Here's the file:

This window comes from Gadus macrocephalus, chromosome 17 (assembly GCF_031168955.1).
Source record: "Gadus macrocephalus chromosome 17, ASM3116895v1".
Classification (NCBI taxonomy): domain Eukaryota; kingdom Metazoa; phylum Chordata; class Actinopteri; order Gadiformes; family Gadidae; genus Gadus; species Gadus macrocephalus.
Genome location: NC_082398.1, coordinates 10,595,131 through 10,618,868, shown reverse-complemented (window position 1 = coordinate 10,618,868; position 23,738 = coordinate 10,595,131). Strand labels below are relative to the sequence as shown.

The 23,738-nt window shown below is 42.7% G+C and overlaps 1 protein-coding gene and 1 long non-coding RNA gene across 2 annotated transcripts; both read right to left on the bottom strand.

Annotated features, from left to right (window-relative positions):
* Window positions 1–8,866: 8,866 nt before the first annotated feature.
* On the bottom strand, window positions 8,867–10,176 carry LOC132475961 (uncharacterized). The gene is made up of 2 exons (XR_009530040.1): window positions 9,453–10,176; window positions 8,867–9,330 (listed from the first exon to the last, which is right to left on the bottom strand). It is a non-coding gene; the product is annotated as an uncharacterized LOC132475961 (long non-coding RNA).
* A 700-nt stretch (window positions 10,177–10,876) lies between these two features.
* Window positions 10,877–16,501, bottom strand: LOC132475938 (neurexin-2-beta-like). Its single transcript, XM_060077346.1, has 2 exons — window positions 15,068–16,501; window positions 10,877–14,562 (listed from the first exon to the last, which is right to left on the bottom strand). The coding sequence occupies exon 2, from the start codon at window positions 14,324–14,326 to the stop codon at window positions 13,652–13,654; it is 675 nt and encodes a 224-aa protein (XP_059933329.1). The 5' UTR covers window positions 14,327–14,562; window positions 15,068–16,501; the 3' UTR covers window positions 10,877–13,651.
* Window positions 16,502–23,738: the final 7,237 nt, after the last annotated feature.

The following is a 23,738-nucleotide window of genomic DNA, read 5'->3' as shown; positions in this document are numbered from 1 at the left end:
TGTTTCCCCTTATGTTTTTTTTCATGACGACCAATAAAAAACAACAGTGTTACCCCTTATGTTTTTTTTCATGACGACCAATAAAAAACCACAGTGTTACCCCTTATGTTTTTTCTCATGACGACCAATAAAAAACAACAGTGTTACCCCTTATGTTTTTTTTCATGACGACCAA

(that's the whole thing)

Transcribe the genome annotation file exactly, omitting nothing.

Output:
This window comes from Gadus macrocephalus, chromosome 17 (assembly GCF_031168955.1).
Source record: "Gadus macrocephalus chromosome 17, ASM3116895v1".
Classification (NCBI taxonomy): domain Eukaryota; kingdom Metazoa; phylum Chordata; class Actinopteri; order Gadiformes; family Gadidae; genus Gadus; species Gadus macrocephalus.
Genome location: NC_082398.1, coordinates 10,595,131 through 10,618,868, shown reverse-complemented (window position 1 = coordinate 10,618,868; position 23,738 = coordinate 10,595,131). Strand labels below are relative to the sequence as shown.

The 23,738-nt window shown below is 42.7% G+C and overlaps 1 protein-coding gene and 1 long non-coding RNA gene across 2 annotated transcripts; both read right to left on the bottom strand.

Annotated features, from left to right (window-relative positions):
* Window positions 1–8,866: 8,866 nt before the first annotated feature.
* On the bottom strand, window positions 8,867–10,176 carry LOC132475961 (uncharacterized). The gene is made up of 2 exons (XR_009530040.1): window positions 9,453–10,176; window positions 8,867–9,330 (listed from the first exon to the last, which is right to left on the bottom strand). It is a non-coding gene; the product is annotated as an uncharacterized LOC132475961 (long non-coding RNA).
* A 700-nt stretch (window positions 10,177–10,876) lies between these two features.
* Window positions 10,877–16,501, bottom strand: LOC132475938 (neurexin-2-beta-like). Its single transcript, XM_060077346.1, has 2 exons — window positions 15,068–16,501; window positions 10,877–14,562 (listed from the first exon to the last, which is right to left on the bottom strand). The coding sequence occupies exon 2, from the start codon at window positions 14,324–14,326 to the stop codon at window positions 13,652–13,654; it is 675 nt and encodes a 224-aa protein (XP_059933329.1). The 5' UTR covers window positions 14,327–14,562; window positions 15,068–16,501; the 3' UTR covers window positions 10,877–13,651.
* Window positions 16,502–23,738: the final 7,237 nt, after the last annotated feature.

The following is a 23,738-nucleotide window of genomic DNA, read 5'->3' as shown; positions in this document are numbered from 1 at the left end:
TGTTTCCCCTTATGTTTTTTTTCATGACGACCAATAAAAAACAACAGTGTTACCCCTTATGTTTTTTTTCATGACGACCAATAAAAAACCACAGTGTTACCCCTTATGTTTTTTCTCATGACGACCAATAAAAAACAACAGTGTTACCCCTTATGTTTTTTTTCATGACGACCAA